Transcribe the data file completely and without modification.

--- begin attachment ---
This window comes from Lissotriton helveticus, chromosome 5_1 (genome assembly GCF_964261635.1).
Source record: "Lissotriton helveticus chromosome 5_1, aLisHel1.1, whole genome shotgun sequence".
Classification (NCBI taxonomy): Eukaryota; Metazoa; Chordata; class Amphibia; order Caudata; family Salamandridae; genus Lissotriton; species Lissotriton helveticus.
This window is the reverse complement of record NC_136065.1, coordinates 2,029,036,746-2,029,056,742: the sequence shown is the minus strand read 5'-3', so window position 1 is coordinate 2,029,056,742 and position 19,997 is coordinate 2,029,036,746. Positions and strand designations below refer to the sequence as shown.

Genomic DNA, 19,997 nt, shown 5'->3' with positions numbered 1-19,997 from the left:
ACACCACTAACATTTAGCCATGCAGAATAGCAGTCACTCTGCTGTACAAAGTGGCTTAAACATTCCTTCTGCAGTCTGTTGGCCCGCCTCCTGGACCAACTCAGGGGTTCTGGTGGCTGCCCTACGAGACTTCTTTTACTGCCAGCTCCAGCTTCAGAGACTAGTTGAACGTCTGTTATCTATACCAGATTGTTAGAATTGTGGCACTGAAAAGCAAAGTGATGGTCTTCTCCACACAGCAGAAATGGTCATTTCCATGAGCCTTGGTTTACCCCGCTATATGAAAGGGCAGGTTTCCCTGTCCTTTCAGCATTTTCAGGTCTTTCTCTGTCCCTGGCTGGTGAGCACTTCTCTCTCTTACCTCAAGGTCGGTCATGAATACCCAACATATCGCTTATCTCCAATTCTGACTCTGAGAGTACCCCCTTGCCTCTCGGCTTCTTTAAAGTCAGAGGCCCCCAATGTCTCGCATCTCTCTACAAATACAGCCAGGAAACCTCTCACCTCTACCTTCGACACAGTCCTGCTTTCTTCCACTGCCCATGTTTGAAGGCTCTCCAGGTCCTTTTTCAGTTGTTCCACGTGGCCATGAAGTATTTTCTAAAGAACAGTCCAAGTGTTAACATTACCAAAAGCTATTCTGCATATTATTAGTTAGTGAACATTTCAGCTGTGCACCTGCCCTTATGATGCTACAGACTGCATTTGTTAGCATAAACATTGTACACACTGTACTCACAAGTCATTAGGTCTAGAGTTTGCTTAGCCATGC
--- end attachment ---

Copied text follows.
This window comes from Lissotriton helveticus, chromosome 5_1 (genome assembly GCF_964261635.1).
Source record: "Lissotriton helveticus chromosome 5_1, aLisHel1.1, whole genome shotgun sequence".
Classification (NCBI taxonomy): Eukaryota; Metazoa; Chordata; class Amphibia; order Caudata; family Salamandridae; genus Lissotriton; species Lissotriton helveticus.
This window is the reverse complement of record NC_136065.1, coordinates 2,029,036,746-2,029,056,742: the sequence shown is the minus strand read 5'-3', so window position 1 is coordinate 2,029,056,742 and position 19,997 is coordinate 2,029,036,746. Positions and strand designations below refer to the sequence as shown.

Genomic DNA, 19,997 nt, shown 5'->3' with positions numbered 1-19,997 from the left:
ACACCACTAACATTTAGCCATGCAGAATAGCAGTCACTCTGCTGTACAAAGTGGCTTAAACATTCCTTCTGCAGTCTGTTGGCCCGCCTCCTGGACCAACTCAGGGGTTCTGGTGGCTGCCCTACGAGACTTCTTTTACTGCCAGCTCCAGCTTCAGAGACTAGTTGAACGTCTGTTATCTATACCAGATTGTTAGAATTGTGGCACTGAAAAGCAAAGTGATGGTCTTCTCCACACAGCAGAAATGGTCATTTCCATGAGCCTTGGTTTACCCCGCTATATGAAAGGGCAGGTTTCCCTGTCCTTTCAGCATTTTCAGGTCTTTCTCTGTCCCTGGCTGGTGAGCACTTCTCTCTCTTACCTCAAGGTCGGTCATGAATACCCAACATATCGCTTATCTCCAATTCTGACTCTGAGAGTACCCCCTTGCCTCTCGGCTTCTTTAAAGTCAGAGGCCCCCAATGTCTCGCATCTCTCTACAAATACAGCCAGGAAACCTCTCACCTCTACCTTCGACACAGTCCTGCTTTCTTCCACTGCCCATGTTTGAAGGCTCTCCAGGTCCTTTTTCAGTTGTTCCACGTGGCCATGAAGTATTTTCTAAAGAACAGTCCAAGTGTTAACATTACCAAAAGCTATTCTGCATATTATTAGTTAGTGAACATTTCAGCTGTGCACCTGCCCTTATGATGCTACAGACTGCATTTGTTAGCATAAACATTGTACACACTGTACTCACAAGTCATTAGGTCTAGAGTTTGCTTAGCCATGC